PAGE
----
Defensemen, like goalies and forwards, have their own unique skill sets that they need to learn and refine as they get older. Certainly, one might assert that forwards and defensemen basically need the same skills, and at the basic level that is true. In practical terms however every coach would likely admit that they could use a couple better defensemen. The next question that comes to mind is what are we looking for in a “good defenseman”?
It is important to understand what role defensemen play on a team. Their primary responsibility is to defend the goal, regain possession of the puck and advance it up ice to the forwards by passing or skating the puck towards the other end of the rink.
In recent years many coaches have simply taken skilled forwards and placed them back on defense in order to add more offensive power to their team. They do this at the expense of playing well in their own end of the rink. This is a shortcut to developing defensemen.
In terms of basic skills required to play the position well, SKATING is the fundamental differentiator. Not up and back skating that forwards do but strong backwards skating which includes lateral movement, transitions and a good sense of when to force the oncoming rush versus contain situations.
The decision-making process is quite a bit different than for forwards. Force, contain, pass or skate all come into the mix of decisions required to play well. At higher levels, blocking shots and body checking are also very important skills to be learned by boys and girls (minus the body checking).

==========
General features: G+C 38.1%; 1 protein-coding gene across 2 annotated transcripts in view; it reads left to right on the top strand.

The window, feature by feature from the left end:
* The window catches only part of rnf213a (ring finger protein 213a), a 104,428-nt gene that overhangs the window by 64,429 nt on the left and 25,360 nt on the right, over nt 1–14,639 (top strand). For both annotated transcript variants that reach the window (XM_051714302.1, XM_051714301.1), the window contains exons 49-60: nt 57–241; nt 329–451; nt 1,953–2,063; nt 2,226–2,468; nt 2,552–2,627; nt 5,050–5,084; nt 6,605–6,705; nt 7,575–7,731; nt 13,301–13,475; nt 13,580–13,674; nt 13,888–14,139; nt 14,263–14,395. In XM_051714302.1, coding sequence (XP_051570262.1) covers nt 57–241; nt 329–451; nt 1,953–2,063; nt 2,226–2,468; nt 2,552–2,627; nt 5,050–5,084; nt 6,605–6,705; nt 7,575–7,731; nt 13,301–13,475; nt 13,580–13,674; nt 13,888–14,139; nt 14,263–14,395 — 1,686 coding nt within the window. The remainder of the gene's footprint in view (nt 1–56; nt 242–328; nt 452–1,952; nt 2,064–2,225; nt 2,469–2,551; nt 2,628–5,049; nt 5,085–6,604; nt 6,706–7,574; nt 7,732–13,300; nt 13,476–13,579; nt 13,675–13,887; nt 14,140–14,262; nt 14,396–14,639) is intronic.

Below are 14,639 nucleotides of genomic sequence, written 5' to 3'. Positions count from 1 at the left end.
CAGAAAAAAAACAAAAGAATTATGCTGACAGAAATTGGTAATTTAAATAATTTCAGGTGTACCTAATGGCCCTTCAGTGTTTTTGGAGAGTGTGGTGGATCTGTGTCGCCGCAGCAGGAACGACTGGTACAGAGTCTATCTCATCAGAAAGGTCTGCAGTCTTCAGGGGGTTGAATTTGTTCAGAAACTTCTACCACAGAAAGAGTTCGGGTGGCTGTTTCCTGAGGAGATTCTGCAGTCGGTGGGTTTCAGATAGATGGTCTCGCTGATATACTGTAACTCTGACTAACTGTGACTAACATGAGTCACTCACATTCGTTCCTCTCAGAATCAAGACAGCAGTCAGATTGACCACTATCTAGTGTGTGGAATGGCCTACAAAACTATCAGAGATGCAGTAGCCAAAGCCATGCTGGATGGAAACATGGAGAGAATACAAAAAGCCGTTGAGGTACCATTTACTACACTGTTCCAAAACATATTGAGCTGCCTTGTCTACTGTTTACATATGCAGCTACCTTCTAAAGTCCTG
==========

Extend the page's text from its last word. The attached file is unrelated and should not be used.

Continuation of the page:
The ability of a player to perform well in the position is very much a function of the depth and breadth of the skill set each player possesses. Mastering the position is not possible without strong fundamental skating skills. These skills are learned over many years of repetition during practice sessions and during open hockey/pond hockey sessions.
Youth and high school coaches should spend time in most practices with who are the defensemen in order to improve the skills required to play the position well. This means separating the players for 10 or 15 minutes and focus on defenseman skills in one group and forwards in the other.
There are about 20 easy drills that can be used to help players who play defense improve if players have an opportunity to do them consistently over the course of a season and a career. These drills can be viewed on the Minnesota Hockey website. They are located in the coaches section and subcategory skills videos. Here is the link: http://vimeo.com/5502815.
Coaches, by using these drills on a regular basis, your players who are defenders will get better and as we all know championships are won with solid defense backing up good offense.
See you around the rink …
Hal Tearse, USA Hockey Associate Coach in Chief, Minnesota
This was published in the November 2012 issue of Thoughts from the Bench.